There seems to be a recent influx of scamming and hacking in the last year. It's important to know how to take the necessary steps to ensure your personal and financial safety. Here are a few things to consider:
Understanding how your data acts:
Whether we are talking about password strength or clicking on a bad link, there can be many factors that come into play when looking out for yourself on the internet - and the first step is understanding what is fair play and not-so fair play. Generally speaking, when you enter personal data (SSN, Credit card info, Address, Phone number, Email, Etc...) online, you run the risk of someone snooping on that data. When you enter data onto someones website your concern should be less on that someone is watching you type in the information or that someone has hacked your computer and is watching your every move - And more on where the data goes when you hit that submit button.
What I mean is it's actually very unlikely that someone has full control of your system and can see everything - Although don't discount it it can be done, but trust me you'd probably know because it's usually coupled by a threat or ransom - hence ransomware. These people will tend to lie and say they do actually have full control and will threaten you. However - It's more likely that the host of that data (which could be your web browser if it holds onto your passwords for you) or the site you visited is attacked and scraped for data. When someone "hacks" you they more likely got some data from you and can trace it to your email and they send a sort of ransomware attack saying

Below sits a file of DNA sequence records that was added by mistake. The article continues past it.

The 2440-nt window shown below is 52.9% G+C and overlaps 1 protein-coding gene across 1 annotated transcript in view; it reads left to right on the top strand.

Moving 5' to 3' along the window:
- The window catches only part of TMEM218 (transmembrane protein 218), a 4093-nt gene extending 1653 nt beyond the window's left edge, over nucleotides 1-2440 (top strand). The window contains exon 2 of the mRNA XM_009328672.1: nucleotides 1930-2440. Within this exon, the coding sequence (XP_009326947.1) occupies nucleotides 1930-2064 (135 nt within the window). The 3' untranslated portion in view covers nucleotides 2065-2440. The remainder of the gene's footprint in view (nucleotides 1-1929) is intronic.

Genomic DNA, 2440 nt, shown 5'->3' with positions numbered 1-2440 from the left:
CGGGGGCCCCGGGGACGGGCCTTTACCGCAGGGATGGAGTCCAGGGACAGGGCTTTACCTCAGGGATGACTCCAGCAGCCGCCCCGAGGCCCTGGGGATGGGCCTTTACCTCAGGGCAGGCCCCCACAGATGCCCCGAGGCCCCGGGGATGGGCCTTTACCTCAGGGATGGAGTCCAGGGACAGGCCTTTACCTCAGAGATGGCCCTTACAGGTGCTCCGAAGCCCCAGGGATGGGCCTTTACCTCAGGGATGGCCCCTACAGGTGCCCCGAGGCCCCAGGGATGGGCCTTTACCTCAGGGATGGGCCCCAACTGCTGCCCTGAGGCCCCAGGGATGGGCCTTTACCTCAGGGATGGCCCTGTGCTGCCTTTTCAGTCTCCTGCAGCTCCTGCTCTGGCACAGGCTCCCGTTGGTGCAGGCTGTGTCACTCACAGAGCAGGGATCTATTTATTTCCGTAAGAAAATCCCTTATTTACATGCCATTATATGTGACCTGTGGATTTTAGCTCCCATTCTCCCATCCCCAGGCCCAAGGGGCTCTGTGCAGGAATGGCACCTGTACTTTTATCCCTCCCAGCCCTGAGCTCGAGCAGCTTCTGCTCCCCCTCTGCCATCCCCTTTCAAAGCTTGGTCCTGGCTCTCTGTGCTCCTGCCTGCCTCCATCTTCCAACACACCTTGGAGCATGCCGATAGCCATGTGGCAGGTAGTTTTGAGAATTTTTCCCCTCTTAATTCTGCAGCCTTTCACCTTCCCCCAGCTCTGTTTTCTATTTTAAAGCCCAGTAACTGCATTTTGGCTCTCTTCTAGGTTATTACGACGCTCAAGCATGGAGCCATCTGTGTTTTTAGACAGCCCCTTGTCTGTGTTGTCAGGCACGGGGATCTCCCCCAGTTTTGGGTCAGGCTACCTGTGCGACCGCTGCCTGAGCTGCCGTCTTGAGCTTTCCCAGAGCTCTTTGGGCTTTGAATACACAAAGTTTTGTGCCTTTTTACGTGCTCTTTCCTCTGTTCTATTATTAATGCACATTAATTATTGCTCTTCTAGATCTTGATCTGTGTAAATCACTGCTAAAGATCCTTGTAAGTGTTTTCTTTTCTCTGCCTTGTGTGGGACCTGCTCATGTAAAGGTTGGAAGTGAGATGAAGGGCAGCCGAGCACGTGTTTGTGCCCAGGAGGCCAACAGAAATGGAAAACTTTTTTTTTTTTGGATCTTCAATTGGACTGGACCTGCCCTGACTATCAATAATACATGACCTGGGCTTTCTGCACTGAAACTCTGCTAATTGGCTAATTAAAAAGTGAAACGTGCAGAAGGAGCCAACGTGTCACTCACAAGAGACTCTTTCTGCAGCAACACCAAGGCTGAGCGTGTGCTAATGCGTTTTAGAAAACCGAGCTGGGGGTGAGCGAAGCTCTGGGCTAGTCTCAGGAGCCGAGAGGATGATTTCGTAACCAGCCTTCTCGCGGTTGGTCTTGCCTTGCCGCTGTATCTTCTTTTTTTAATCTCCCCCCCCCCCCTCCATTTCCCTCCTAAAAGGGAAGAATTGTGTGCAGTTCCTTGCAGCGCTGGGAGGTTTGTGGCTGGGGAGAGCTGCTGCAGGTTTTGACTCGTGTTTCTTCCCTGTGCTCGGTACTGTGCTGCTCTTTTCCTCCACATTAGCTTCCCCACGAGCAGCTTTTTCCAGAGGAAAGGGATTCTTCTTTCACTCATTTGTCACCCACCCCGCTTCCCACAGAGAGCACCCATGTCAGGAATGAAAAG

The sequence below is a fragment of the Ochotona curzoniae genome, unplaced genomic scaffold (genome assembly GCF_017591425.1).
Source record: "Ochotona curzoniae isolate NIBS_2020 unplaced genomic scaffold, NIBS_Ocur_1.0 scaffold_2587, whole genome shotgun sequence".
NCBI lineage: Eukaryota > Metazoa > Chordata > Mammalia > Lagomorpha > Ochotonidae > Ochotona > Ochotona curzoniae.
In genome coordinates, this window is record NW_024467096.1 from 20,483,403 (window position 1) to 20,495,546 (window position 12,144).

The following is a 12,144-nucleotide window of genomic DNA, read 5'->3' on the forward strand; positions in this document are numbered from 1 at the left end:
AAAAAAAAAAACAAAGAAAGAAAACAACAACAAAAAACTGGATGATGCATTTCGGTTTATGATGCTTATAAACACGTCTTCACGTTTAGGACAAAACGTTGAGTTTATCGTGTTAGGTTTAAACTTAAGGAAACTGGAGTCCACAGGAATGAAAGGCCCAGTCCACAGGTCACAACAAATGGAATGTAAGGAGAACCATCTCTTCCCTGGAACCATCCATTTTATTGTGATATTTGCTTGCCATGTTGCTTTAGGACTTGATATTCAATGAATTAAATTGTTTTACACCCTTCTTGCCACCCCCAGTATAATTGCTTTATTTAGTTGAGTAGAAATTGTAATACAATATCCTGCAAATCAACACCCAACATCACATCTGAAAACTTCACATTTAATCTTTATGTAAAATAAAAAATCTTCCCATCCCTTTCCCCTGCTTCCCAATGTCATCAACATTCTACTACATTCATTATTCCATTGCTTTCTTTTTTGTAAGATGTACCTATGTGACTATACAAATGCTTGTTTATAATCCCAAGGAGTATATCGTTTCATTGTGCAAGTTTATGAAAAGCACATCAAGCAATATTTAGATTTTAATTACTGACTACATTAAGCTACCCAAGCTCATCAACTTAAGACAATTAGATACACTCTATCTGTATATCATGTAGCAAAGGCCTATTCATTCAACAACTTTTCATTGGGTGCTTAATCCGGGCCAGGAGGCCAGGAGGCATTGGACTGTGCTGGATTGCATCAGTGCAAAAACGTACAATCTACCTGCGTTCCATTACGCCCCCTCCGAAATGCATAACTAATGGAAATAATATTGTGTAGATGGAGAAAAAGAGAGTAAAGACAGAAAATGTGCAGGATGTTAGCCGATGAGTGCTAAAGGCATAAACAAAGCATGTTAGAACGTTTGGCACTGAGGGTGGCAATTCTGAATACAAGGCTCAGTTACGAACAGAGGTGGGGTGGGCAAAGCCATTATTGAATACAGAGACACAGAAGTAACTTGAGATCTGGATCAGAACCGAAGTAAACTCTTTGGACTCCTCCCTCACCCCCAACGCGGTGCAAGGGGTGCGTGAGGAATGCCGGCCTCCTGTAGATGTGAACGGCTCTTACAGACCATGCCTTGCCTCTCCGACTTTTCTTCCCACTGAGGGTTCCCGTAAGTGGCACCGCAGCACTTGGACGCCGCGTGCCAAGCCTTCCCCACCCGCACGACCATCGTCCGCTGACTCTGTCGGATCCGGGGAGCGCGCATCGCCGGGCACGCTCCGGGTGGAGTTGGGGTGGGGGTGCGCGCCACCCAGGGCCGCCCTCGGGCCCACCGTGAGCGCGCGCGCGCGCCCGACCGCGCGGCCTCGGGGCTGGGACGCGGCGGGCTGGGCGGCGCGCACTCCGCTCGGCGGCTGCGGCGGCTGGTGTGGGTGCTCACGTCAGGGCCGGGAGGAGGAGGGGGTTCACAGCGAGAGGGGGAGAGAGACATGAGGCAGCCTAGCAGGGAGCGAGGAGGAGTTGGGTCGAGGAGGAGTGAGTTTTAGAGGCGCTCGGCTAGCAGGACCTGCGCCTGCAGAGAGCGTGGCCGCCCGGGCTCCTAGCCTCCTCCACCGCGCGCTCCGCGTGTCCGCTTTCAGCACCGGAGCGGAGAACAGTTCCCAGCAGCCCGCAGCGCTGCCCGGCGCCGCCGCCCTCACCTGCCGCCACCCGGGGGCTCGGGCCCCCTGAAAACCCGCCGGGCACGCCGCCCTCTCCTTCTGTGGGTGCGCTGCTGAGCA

*Here's your address pay me or ill kill you, or
*Here is your password pay me in BitCoin or I will release all your "webcam porn to Youtube for the world to see".
What should I do if I get attacked? First and foremost change your passwords and get them off your browser. Check out this WikiHow Guide for that. I would also recommend using a password container. Think of it as a virtual lock-box that stores all your passwords with 1 master password. There are a bunch of options here and many companies. OneLogin is a good one. Mozilla has a great container manager integrated into the browser called Firefox Multi-Account Containers. These are great tools to equip if you are concerned about your security. If you want to go old-school and just use a strong password - You may be surprised how fast a computer can brute-force them nowadays... You can always check the strength using www.howsecureismypassword.net/ - This will tell you how fast a computer could crack your password, and you don't submit your password to it! So no data storage and nothing to worry about.
Is my phone secure?
On another note mobile security is also important and the biggest thing you can do to make an impact is just don't use unsecured wifi networks. They can easily be snooped and scraped for data. Although, in the U.S A lot of bigger companies such as Starbucks, and Walmart have implemented a lot better security over the years, I would still maybe stay away, at least until they decide to monitor them at least.